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Cover image for Browser Functions: A new serverless platform using Web Browser execution engines
Richard Young
Richard Young

Posted on • Originally published at Medium

Browser Functions: A new serverless platform using Web Browser execution engines

If you want to build a modern web app, you typically need to use a few different tools: one set for the front-end, and another for the back-end. In addition, you would need to learn and use a different API (and often even a different programming language) for the back-end. However, the Web API is a rich and stable API, and the web browser is a stable, powerful and secure execution environment. So why then can we not use this execution environment for our back-end too? This is the question we asked ourselves at IBM Research, so we decided to try running a browser on the server. This turned out to work much better than we had anticipated!

Browser-to-Browser communication

Our first challenge was: how do we get many desktop browsers to talk to a browser on the server? The solution we came up with is simple: run a regular web server, and have it forward the requests to the server browser (which we will call the Execution Engine), which then processes the requests in tabs (i.e. loads the web page and runs a main() JavaScript function), and returns the results back. We created a controller tab that runs on the execution engine, which talks to the web server using a WebSocket, and then opens and closes (or re-uses) tabs on-demand. This simple setup was all that was needed to get the system functional.

A desktop browser executing many functions in multiple tabs


Initially, we were concerned about how this might perform. After all, browsers are built to run on desktops, and hence to not utilize too many resources, so as to keep the rest of the system responsive. On a server however, we’d like maximum hardware utilization so that we can optimize the throughput and response times. So we built a proof-of-concept, and ran some performance tests. We ran the execution engine in headless mode, which makes it perform more like a back-end server. When we saw response times of around 20 milliseconds for a full round-trip function execution, our concerns were eased! Some more performance testing on a laptop showed that, in general, performance is about 10 times better* than a container-based serverless platform running the same function, on the same machine.

Throughput on a MacBook Pro 2015. Blue line represents Browser Functions. Orange line represents a popular container-based open source serverless platform.

Throughput on a MacBook Pro 2015. Blue line represents Browser Functions. Orange line represents a popular container-based open source serverless platform.

* This is a baseline comparative test, running a trivial JavaScript function on two platforms. Other tests with different workload or test profiles may reveal different performance results.

Surprising benefits

What we’d basically ended up with is a performant serverless platform, which we are calling Browser Functions, that can execute web front-end code on the back-end. As we explored this idea further, we realized some surprising benefits to this platform:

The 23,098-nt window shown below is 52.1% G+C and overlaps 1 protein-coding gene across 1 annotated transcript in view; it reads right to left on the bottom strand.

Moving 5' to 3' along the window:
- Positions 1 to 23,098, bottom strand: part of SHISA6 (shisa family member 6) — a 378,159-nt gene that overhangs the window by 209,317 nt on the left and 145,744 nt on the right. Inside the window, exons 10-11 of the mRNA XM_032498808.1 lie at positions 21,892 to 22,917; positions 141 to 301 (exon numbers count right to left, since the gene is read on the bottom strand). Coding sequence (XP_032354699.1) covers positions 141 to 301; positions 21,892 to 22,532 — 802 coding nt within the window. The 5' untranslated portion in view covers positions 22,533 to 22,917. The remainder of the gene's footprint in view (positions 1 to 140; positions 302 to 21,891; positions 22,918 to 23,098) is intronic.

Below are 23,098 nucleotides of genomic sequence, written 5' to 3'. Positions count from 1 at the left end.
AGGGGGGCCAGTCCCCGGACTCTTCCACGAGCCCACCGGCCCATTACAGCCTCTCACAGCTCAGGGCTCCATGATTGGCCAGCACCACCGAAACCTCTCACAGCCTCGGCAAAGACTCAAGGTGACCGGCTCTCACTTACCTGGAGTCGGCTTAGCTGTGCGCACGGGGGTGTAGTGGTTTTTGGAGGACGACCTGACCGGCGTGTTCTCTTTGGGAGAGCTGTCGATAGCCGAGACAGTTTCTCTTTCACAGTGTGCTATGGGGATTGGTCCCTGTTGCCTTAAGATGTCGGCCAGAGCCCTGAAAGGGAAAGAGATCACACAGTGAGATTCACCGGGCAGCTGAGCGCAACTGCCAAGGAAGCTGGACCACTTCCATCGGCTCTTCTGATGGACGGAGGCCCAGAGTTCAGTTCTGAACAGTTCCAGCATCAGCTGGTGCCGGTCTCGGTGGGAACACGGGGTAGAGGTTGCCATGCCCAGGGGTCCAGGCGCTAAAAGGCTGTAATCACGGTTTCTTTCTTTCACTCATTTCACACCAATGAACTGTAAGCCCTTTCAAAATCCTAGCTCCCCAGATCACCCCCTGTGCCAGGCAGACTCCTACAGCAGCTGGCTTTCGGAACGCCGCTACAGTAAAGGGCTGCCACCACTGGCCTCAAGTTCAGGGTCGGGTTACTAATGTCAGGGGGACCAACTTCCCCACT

We can now do full stack development using just Web APIs. Need to read/write network resources? Use the fetch API. Need to cache some data? Use localStorage. Need to blur an image? Use a CSS filter on an img tag. Need to manage sessions? Use cookies. Need multi-threading? Use Web Workers. Need native compiled speed (or a language other than JavaScript)? Use WebAssembly.

We already have all the tools needed to develop and debug the back-end code on our local development machines: the desktop web browser! We can develop locally, then upload the code to the server, and it just works.

The server is lightweight and easy to install and maintain. Running tens of thousands of simple requests on the server uses less than 2Gb of RAM.

We benefit from the proven, tested, and constantly updated security that the browser vendors have developed to protect one website from another. We use domain isolation to leverage this security by running each application in a separate domain.

We have hardware acceleration in the form of WebGL (if a 3D graphics card is available). We can leverage this by using JavaScript libraries that use WebGL, such as gpu.js or Tensorflow.js.

We have free, distributed “package management” in the form of <script> or <link> tags that can pull content directly from CDNs. Thanks to the CDNs, the initial load of external resources are fast, and the execution engines will then cache these resources for subsequent invocations. Versioning is supported, as is integrity checking, via subresource integrity.

Any modern browser could run as an execution engine. We use Firefox or Chrome/Chromium as they support headless mode, and we can leverage Puppeteer support on the server for automation.

We can add more execution engines to a single web server instance simply by opening a web browser to the server URL. The web server automatically load balances across all connected execution engines. Instant scaling!

These execution engines could be running anywhere, including inside our private network, thus enabling a hybrid-cloud approach. We could even run them on desktops/laptops/Raspberry Pi’s.